Steve Hochstadt: The differences between the policies of Ronald Reagan and Barack Obama are enormous, but both the conservative Reagan and the liberal Obama allowed the giant banks to run the American economy in their own interests.
RJ Eskow: They’ve cheated customers and defrauded investors. Now they want to use our legalized system of campaign-cash corruption to protect themselves from the very government which rescued them.
Robert Reich: Today’s workers are less economically secure than workers have been since World War II. Nearly one out of every five is in a part-time job.
Robert Reich: Major players on Wall Street have been making tons of money not because they’re particularly clever but because they happen to be in the realm where a lot of coins come their way.
Robert Reich: The Democrats’ unwillingness to close the carried-interest loophole when they could also goes some way to explaining why, almost six years after Wall Street’s near meltdown, the Obama administration has done so little to rein in the Street.
Ellen Brown: Postal banking systems are ubiquitous in other countries, where their long record of safe and profitable public banking has proved the viability of the model.
Ellen Brown: Iraq and Libya have been taken out, and Iran has been heavily boycotted. Syria is now in the cross-hairs. Why? Here is one overlooked scenario.
Ellen Brown: Before Eliot Spitzer’s infamous resignation as governor of New York, he was one of our fiercest champions against Wall Street corruption, in a state that had some of the toughest legislation for controlling the banks.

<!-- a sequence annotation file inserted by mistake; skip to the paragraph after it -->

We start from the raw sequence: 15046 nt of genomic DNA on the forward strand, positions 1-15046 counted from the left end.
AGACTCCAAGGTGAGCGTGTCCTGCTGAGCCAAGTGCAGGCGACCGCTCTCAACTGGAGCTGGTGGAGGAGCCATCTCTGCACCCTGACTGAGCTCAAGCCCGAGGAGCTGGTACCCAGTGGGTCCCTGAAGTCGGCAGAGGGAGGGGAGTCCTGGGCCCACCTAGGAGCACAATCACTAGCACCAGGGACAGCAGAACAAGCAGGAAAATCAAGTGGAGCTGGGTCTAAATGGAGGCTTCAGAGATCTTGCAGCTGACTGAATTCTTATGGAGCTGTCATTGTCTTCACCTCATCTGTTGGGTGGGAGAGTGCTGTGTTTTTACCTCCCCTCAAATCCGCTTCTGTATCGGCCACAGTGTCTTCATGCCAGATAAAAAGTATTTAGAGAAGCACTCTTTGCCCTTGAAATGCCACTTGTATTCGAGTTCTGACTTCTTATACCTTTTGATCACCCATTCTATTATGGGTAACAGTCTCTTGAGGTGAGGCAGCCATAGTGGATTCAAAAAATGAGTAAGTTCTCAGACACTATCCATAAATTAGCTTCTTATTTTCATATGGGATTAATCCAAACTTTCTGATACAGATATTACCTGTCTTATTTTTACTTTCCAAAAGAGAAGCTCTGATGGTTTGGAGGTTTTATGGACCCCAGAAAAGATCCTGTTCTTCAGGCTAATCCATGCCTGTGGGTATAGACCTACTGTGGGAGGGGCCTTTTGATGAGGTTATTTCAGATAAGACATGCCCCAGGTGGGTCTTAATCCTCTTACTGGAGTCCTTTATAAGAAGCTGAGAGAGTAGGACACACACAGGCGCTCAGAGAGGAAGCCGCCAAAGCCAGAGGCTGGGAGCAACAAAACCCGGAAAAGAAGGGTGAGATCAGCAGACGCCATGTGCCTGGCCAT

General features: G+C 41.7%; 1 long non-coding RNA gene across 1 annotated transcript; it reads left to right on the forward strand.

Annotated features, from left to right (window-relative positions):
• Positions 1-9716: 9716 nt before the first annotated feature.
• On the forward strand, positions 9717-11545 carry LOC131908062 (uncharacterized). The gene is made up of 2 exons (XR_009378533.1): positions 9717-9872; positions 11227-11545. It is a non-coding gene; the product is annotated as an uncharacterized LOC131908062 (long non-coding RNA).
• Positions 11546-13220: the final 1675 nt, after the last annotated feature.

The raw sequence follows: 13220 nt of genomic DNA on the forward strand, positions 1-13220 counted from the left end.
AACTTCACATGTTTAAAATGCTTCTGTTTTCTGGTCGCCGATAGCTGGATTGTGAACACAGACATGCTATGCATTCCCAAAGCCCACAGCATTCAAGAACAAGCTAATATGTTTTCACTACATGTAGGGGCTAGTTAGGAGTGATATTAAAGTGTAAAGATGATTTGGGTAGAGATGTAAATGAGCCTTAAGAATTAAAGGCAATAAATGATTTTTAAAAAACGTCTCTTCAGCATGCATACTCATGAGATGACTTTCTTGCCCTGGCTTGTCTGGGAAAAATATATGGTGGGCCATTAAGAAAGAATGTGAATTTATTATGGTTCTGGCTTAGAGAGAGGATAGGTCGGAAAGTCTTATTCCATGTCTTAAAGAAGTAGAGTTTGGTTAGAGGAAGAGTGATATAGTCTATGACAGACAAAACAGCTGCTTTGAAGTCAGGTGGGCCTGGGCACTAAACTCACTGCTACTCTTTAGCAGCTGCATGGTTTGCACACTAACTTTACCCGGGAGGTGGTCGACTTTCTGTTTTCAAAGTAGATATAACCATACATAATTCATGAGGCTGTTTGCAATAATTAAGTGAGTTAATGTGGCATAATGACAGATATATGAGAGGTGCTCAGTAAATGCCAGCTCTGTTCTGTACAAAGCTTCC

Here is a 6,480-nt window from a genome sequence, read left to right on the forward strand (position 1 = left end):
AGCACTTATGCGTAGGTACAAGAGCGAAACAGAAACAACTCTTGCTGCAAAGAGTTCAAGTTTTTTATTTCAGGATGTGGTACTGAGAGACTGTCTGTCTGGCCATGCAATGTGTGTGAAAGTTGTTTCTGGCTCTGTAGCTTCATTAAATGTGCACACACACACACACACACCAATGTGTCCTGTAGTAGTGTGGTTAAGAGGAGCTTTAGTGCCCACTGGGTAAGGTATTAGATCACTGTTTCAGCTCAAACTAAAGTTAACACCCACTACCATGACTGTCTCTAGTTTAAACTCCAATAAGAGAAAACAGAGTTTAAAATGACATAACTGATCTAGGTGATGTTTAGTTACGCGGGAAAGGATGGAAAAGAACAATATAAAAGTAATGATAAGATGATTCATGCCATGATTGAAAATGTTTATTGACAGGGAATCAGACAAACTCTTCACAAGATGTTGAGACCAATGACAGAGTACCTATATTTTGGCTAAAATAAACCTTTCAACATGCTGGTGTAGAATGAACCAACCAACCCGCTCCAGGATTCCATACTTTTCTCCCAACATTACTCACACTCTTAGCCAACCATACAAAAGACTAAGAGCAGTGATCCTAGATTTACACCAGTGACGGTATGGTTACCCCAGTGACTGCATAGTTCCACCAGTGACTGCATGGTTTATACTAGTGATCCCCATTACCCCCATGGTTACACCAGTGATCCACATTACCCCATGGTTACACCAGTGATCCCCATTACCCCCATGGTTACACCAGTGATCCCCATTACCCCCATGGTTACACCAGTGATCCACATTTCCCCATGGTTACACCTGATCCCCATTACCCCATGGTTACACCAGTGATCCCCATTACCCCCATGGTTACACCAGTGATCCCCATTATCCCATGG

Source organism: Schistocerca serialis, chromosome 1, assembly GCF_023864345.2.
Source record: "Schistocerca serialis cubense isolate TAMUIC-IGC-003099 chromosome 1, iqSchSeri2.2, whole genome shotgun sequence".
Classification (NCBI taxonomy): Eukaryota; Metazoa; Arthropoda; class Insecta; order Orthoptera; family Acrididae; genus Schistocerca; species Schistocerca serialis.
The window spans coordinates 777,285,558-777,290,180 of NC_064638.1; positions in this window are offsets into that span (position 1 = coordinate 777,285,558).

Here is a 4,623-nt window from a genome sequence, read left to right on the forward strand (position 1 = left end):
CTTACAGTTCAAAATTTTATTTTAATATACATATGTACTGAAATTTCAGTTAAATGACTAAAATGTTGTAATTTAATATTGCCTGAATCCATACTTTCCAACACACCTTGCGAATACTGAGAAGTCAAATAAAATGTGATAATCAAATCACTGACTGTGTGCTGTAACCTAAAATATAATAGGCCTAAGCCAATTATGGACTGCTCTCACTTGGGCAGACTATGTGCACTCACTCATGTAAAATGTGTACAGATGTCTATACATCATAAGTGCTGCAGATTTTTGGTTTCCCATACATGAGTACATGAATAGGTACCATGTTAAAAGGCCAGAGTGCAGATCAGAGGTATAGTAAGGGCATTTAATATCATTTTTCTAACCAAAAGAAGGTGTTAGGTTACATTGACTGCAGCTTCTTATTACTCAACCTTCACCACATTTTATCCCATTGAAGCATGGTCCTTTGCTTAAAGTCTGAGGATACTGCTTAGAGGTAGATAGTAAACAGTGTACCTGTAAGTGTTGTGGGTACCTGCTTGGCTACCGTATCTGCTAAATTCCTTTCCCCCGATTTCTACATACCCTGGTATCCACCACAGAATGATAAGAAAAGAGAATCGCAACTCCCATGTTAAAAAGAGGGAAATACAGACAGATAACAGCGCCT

Joseph Palermo: Even before we’ve had a chance to recover from the Great Recession caused by their earlier malfeasance, the usual suspects among Wall Street’s “too big to fail” banks continue to plunder our society by artificially driving up commodity prices.
Robert Reich: Who needs Republicans when Wall Street has the Democrats? With the help of congressional Democrats, the Street is rolling back financial reforms enacted after its near meltdown.
Norman Solomon: Whether or not Obama’s vicious assault on Social Security is successful, it has already jolted an unprecedented number of longtime supporters. It should be the last straw, suffused with illumination.
Robert Reich: Friday’s jobs report shows an economy that’s still moving in the right direction but way too slowly, which is why Washington’s continuing obsession with the federal budget deficit is insane. Jobs and growth must come first.
RJ Eskow: The CEOs of America’s largest corporations have banded together to lecture us on the importance of debt reduction. And despite their lack of qualifications and their very obvious self-interest, the media can’t get enough of them.